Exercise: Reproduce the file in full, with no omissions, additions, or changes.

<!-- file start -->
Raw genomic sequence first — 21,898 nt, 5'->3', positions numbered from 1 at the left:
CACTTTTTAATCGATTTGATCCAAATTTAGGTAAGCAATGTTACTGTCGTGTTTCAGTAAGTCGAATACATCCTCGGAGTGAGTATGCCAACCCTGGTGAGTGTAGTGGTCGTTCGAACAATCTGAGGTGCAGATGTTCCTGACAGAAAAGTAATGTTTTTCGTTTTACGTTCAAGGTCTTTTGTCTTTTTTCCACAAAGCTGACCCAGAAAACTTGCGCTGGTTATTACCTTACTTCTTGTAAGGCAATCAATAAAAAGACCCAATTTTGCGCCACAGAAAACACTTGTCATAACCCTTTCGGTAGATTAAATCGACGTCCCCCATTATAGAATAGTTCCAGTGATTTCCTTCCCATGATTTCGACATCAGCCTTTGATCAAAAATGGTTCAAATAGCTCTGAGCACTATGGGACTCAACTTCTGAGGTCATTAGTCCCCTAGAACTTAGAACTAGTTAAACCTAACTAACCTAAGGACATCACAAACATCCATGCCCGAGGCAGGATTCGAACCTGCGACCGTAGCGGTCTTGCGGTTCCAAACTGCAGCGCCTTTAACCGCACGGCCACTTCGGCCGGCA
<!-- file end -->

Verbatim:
Raw genomic sequence first — 21,898 nt, 5'->3', positions numbered from 1 at the left:
CACTTTTTAATCGATTTGATCCAAATTTAGGTAAGCAATGTTACTGTCGTGTTTCAGTAAGTCGAATACATCCTCGGAGTGAGTATGCCAACCCTGGTGAGTGTAGTGGTCGTTCGAACAATCTGAGGTGCAGATGTTCCTGACAGAAAAGTAATGTTTTTCGTTTTACGTTCAAGGTCTTTTGTCTTTTTTCCACAAAGCTGACCCAGAAAACTTGCGCTGGTTATTACCTTACTTCTTGTAAGGCAATCAATAAAAAGACCCAATTTTGCGCCACAGAAAACACTTGTCATAACCCTTTCGGTAGATTAAATCGACGTCCCCCATTATAGAATAGTTCCAGTGATTTCCTTCCCATGATTTCGACATCAGCCTTTGATCAAAAATGGTTCAAATAGCTCTGAGCACTATGGGACTCAACTTCTGAGGTCATTAGTCCCCTAGAACTTAGAACTAGTTAAACCTAACTAACCTAAGGACATCACAAACATCCATGCCCGAGGCAGGATTCGAACCTGCGACCGTAGCGGTCTTGCGGTTCCAAACTGCAGCGCCTTTAACCGCACGGCCACTTCGGCCGGCA